Property owner John Bailey went on the offensive and said that when he bought his property years ago, the tax bill was about $200 and is now more than $2,000. The lake is so silted up around his property that he can almost walk from one side to the other, he said.

The engineering services committee also punted.

Finally, Commissioner Bill Lockett called the game by deleting one item from his committee’s agenda, postponing one, consenting two and calling for a work session on three.

Afterward, some usually long-winded commissioners said the meetings were lasting too long.

Can you believe it? Wil­liams is back, and the meetings are lasting too long.

As for Williams, he says, “If you don’t want to work this job, you might not ought to apply for this job.”

 

ANATOMY OF A CRIMINAL CONSPIRACY: A federal appeals court in Atlanta has denied former Georgia Rep. Robin Williams’ appeal of his federal fraud conviction.

Williams was convicted in 2005 and sentenced to a 10-year term for a scheme that bilked millions of dollars from the Community Mental Health Center of East Central Georgia.

It all started in 1999, when Williams asked the center’s executive director, John Warner, whether he would let Williams’ friend Mike Brockman, who had been fired from Gracewood, come to work in the business office if it didn’t cost him anything. Warner agreed, and Williams put $60,000 in the state budget as a line-item salary for “the business manager at CMHC,” according to then-deputy director Sharon Haire’s 2003 anonymous letter to the board.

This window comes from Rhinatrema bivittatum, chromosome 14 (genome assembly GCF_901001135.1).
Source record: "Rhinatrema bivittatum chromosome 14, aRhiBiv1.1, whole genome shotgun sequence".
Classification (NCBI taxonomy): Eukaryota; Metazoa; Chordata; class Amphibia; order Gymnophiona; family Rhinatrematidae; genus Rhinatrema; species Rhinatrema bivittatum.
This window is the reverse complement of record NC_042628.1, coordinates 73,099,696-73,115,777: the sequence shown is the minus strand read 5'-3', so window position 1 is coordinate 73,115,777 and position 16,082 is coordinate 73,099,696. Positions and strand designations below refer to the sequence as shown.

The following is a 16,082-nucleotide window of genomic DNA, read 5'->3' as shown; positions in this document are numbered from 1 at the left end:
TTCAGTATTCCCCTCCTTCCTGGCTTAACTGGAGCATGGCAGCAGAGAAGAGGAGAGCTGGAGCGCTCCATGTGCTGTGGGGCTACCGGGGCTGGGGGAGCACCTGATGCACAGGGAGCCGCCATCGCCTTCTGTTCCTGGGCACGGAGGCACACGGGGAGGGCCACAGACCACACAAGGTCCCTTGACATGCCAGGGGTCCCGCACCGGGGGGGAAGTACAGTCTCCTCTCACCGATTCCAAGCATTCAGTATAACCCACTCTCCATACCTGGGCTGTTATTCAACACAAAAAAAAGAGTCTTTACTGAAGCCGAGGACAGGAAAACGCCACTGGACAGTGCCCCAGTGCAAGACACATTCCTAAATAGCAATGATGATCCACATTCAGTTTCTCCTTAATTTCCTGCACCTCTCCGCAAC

Brockman gained control of the money by hiring Williams’ company, CHS, as consultants. Then he convinced the board they needed a business contract to handle the money and wrote the request for proposals to ensure CHS would get the contract. Brockman then manipulated the board into giving them the contract. It then became easy to funnel money to Williams and back into Brockman’s pocket, according to Haire.

Haire’s letter continues:

“Next, (spokesmen from a public relations firm hired by Mr. Williams) told the board the commissioner would pay for the center to get a (Certificate Of Need) for a children’s unit. That it would not cost the board anything. Later, after the board believed an application had been made, (they were told the Department of Human Resources commissioner had reneged on his offer and that the center had to pay $250,000), he then charged the money out to two different budgets and skimmed off $700,000 to Robin and himself.

“He did this with the help of Chad Long, a lobbyist he was paying along with Rick Camp, even though it is against the law for the CMHC to employ lobbyists. He also paid Pam Ste­phen­son $20,000 for her role in this as a consultant. Next, Mike convinced the board that the commissioner was going to consolidate Community Service Boards and the only way to assure autonomy was to let Mike form a private company (Insight) and manage all of the contracts.”

Williams rewarded Brock­man with cash and gifts, including a $7,200 Caribbean cruise. He also paid his girlfriend, Patricia Fink – a former Hooters girl – $10,000 a month to run errands and entertain, half of which she used to pay for a $1.1 million condo in Hilton Head they were buying. She said Brockman hired her to work at the mental health center, but she couldn’t remember her job title or what she did there, according to her trial testimony.

The Augusta Chronicle investigated the center’s payments and contracts, wrote stories and pressed state officials for answers throughout 2003. The publicity helped trigger investigations that led to the conviction of Williams, Brock­man, Camp, Long and Augusta pharmacist Duncan Fordham.

 

WOULD THIS BE EARNED RAISE CREDIT? You know, kind of like earned income credit? You get the credit. But you didn’t earn it.

WGAC radio talk show host Austin Rhodes reported that Augusta commissioners discussed raise requests for Sheriff Richard Roundtree and State Court Solicitor Kellie McIntyre in a legal meeting. The requests were for $140,000 a year. Sheriff Ronnie Strength made $126,000 a year.

To paraphrase a local philosopher of things political, if you don’t want the pay these jobs offer, you might not ought to apply for these jobs.